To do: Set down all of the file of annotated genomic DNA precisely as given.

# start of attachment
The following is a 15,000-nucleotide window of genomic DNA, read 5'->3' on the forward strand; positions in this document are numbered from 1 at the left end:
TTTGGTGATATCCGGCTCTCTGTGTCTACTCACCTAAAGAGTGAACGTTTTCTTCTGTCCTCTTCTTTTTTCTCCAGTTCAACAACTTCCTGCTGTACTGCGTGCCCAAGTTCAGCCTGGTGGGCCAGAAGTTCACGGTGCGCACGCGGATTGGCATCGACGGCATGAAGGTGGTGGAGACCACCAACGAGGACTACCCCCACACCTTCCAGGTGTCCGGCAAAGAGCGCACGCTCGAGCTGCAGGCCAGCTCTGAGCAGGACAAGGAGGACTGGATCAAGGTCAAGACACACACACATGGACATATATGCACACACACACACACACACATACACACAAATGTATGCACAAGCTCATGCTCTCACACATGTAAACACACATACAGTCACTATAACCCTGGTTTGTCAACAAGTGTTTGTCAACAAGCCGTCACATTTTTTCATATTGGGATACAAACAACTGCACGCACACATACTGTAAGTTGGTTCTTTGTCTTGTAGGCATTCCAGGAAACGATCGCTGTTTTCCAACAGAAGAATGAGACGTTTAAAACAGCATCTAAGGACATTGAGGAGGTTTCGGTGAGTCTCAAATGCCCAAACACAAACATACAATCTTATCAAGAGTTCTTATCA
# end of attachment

The following is a 15,000-nucleotide window of genomic DNA, read 5'->3' on the forward strand; positions in this document are numbered from 1 at the left end:
TTTGGTGATATCCGGCTCTCTGTGTCTACTCACCTAAAGAGTGAACGTTTTCTTCTGTCCTCTTCTTTTTTCTCCAGTTCAACAACTTCCTGCTGTACTGCGTGCCCAAGTTCAGCCTGGTGGGCCAGAAGTTCACGGTGCGCACGCGGATTGGCATCGACGGCATGAAGGTGGTGGAGACCACCAACGAGGACTACCCCCACACCTTCCAGGTGTCCGGCAAAGAGCGCACGCTCGAGCTGCAGGCCAGCTCTGAGCAGGACAAGGAGGACTGGATCAAGGTCAAGACACACACACATGGACATATATGCACACACACACACACACACATACACACAAATGTATGCACAAGCTCATGCTCTCACACATGTAAACACACATACAGTCACTATAACCCTGGTTTGTCAACAAGTGTTTGTCAACAAGCCGTCACATTTTTTCATATTGGGATACAAACAACTGCACGCACACATACTGTAAGTTGGTTCTTTGTCTTGTAGGCATTCCAGGAAACGATCGCTGTTTTCCAACAGAAGAATGAGACGTTTAAAACAGCATCTAAGGACATTGAGGAGGTTTCGGTGAGTCTCAAATGCCCAAACACAAACATACAATCTTATCAAGAGTTCTTATCA